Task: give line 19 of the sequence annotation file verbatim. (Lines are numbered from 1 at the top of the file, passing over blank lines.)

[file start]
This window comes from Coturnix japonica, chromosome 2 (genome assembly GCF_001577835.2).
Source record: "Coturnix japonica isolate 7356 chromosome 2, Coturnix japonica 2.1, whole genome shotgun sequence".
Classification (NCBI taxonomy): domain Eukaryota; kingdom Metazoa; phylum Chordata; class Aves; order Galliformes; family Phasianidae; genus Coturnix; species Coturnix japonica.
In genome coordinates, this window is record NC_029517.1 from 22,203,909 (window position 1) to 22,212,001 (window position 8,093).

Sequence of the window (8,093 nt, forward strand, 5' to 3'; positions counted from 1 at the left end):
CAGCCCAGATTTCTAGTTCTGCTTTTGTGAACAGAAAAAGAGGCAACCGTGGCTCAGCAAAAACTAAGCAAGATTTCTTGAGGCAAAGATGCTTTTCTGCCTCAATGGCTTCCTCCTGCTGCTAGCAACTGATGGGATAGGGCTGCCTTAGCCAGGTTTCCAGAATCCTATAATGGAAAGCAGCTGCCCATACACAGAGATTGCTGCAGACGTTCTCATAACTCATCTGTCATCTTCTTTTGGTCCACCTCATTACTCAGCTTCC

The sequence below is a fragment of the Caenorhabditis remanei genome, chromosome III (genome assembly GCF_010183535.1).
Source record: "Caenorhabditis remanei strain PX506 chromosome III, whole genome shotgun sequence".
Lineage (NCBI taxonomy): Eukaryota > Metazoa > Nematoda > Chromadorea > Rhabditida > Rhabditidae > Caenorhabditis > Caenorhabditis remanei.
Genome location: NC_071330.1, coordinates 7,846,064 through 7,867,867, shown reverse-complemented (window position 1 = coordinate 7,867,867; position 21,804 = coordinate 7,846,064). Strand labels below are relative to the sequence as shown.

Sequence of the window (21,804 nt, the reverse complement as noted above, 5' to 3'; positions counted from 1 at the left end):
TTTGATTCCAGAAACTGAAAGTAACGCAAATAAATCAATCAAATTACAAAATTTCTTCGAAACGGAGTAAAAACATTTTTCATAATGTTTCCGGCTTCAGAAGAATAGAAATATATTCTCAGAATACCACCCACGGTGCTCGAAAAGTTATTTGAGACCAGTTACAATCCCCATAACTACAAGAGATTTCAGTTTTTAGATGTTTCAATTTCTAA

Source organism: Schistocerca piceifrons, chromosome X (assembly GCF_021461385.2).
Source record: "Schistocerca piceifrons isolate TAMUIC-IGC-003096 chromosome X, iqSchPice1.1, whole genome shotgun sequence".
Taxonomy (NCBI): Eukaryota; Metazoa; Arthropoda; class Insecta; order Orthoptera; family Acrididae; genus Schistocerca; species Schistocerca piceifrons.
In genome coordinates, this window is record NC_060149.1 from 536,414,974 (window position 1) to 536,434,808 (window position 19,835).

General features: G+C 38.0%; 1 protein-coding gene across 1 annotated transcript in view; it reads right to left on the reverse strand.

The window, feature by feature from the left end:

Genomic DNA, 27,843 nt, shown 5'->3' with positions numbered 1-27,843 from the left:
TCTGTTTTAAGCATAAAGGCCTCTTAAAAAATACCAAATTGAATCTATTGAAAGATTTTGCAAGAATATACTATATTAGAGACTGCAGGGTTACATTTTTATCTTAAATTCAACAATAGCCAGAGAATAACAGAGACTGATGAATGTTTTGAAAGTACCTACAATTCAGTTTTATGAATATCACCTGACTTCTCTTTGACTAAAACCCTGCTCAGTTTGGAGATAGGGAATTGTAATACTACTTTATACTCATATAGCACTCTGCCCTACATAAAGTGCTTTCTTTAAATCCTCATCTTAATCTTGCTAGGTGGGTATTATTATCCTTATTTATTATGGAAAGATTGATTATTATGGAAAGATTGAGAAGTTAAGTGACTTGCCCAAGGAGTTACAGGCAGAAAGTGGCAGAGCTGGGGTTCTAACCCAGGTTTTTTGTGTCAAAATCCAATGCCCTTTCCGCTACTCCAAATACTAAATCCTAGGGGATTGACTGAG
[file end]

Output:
Genomic DNA, 27,843 nt, shown 5'->3' with positions numbered 1-27,843 from the left: